The next few months are critical.
Here's the deal:
The hardest hitting and most insightful columnist the Roanoke Times ever had wrote the following on December 4, 2006:
Uh, that bubbly thing only applies if you didn't already close your doors and move your business to Honduras.
Silver lining in high fuel prices?
By Jerry Fuhrman
It cost less to ship raw materials halfway around the world and have low-wage, no-benefit employees work them into finished goods that were shipped (halfway around that same world) back here than it did to have those same commodities manufactured here. And the exodus of American jobs began.
The predominant factor in the decision-making over the last few decades has been the price of labor. Villagers in the jungles of Indonesia work cheap and don't demand dental and optical benefits. Far down the list of production costs are -- were -- transportation and utilities.
That's changing. Rapidly.
With the price of oil climbing once again, the cost of transporting raw materials is rocketing skyward, as is the cost of manufacturing itself (due to rising heating, cooling, lighting, energy bills). Thus both are becoming key factors with which to reckon.
It is soon going to be an expensive proposition to ship timber that was cut from the forests of Tazewell County to China where that Wal-Mart bookcase is made and then to ship the finished product back to Tazewell County for sale.
Looking back, it's easily understood why America's leading furniture manufacturers had processing and finishing plants in Southwest Virginia. This is where the raw materials are, and where the productive, skilled workforce is.
Perhaps, just perhaps, until that (inevitable) time when another cheap fuel -- and with it, cheap electricity -- comes along, our furniture companies will see expansion opportunities and prosperity once again.
Gasoline and energy prices are going up. So break out the bubbly. (read the entire column here)
As the wise columnist foresaw back in 2006, the global manufactory is now going through profound - and accelerating - upheavel. For our good.
To put it in terms everyone can understand, Tazewell Furniture will reach a tipping point soon at which it will find itself incurring more expense in procuring raw materials from Southwest Virginia (or the Philippines, or ...), ship the timber to China, where fine furniture is made, and then ship the finished goods to Southwest Virginia for retail sale, than if it were to simply manufacture the furniture in ... say ... Pulaski, Virginia.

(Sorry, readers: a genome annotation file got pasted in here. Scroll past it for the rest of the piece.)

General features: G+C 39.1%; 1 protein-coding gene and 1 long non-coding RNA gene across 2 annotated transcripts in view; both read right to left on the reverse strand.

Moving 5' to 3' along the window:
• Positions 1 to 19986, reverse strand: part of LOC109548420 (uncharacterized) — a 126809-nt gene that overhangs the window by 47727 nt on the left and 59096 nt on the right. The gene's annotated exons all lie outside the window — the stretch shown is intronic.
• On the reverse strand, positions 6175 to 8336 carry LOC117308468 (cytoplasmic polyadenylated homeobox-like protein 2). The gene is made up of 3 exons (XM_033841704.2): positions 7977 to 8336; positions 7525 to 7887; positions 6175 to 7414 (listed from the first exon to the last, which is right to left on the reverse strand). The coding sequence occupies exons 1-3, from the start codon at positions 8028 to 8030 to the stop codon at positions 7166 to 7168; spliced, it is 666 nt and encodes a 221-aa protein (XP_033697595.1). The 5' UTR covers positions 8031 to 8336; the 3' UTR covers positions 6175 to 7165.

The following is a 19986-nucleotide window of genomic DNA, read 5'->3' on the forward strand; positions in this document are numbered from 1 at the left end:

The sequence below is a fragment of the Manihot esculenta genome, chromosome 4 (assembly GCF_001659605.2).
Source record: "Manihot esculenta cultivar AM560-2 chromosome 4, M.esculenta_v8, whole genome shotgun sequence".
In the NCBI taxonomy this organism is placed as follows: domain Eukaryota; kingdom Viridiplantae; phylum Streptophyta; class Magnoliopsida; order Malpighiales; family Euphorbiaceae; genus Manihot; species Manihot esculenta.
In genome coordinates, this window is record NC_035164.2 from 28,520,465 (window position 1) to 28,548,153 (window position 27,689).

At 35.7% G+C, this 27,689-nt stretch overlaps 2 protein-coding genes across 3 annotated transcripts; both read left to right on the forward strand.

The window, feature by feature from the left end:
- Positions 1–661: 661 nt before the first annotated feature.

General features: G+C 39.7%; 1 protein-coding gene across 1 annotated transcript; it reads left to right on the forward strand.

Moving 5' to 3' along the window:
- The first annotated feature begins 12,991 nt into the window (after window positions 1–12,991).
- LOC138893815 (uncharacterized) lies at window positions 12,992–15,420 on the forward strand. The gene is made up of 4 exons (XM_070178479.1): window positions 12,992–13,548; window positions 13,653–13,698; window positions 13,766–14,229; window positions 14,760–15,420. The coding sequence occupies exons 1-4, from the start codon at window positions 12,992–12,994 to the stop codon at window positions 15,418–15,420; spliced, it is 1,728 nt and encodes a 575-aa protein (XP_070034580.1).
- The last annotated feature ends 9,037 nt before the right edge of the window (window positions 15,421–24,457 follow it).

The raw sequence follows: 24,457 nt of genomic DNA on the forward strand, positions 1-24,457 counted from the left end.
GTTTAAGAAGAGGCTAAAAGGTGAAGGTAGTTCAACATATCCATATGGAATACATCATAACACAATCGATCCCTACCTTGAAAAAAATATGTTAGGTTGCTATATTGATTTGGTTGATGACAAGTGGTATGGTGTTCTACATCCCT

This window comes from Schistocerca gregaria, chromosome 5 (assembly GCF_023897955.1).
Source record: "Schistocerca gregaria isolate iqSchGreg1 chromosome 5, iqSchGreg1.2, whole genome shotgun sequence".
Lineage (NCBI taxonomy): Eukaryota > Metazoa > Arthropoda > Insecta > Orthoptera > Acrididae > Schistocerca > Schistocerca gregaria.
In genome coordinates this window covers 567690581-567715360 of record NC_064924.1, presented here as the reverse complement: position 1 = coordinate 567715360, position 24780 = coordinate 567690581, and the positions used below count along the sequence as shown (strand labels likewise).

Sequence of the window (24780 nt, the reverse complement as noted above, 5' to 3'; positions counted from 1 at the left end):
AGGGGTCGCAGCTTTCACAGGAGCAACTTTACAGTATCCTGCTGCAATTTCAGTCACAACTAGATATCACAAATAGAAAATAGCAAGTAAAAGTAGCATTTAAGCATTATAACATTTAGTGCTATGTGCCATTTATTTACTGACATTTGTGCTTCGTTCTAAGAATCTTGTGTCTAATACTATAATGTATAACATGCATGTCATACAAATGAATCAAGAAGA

OIl Shocker..Stung by Soaring Transport Costs, Factories Bring Jobs Home Again
By Timothy Aeppel, writing in the Wall Street Journal
The rising cost of shipping everything from industrial-pump parts to lawn-mower batteries to living-room sofas is forcing some manufacturers to bring production back to North America and freeze plans to send even more work overseas.
"My cost of getting a shipping container here from China just keeps going up -- and I don't see any end in sight," says Claude Hayes, president of the retail heating division at DESA LLC. He says that cost has jumped about 15%, to about $5,300, since January and is set to increase again next month to $5,600.
"In a world of triple-digit oil prices, distance costs money," [Jeff Rubin, chief economist at CIBC World Markets] said.
Edward Monser, [Emerson Electronics'] chief operating officer, says logistics costs, which include all the expenses associated with moving goods, became a worry about a year ago.
Last month, a pump manufacturer, which had moved more than $1 million worth of metal-casting work from Bremen [Indiana] to China two years ago, called "to reactivate everything [in Bremen]
Last fall, Crown Battery Manufacturing Co. decided to close a plant it bought in Reynosa, Mexico, and move the jobs to its Ohio home base ..." (link requires paid subscrition)
We may very well be reaching that tipping point.
Break out the bubbly indeed. Before you break out those FOR SALE OR LEASE signs to be sure.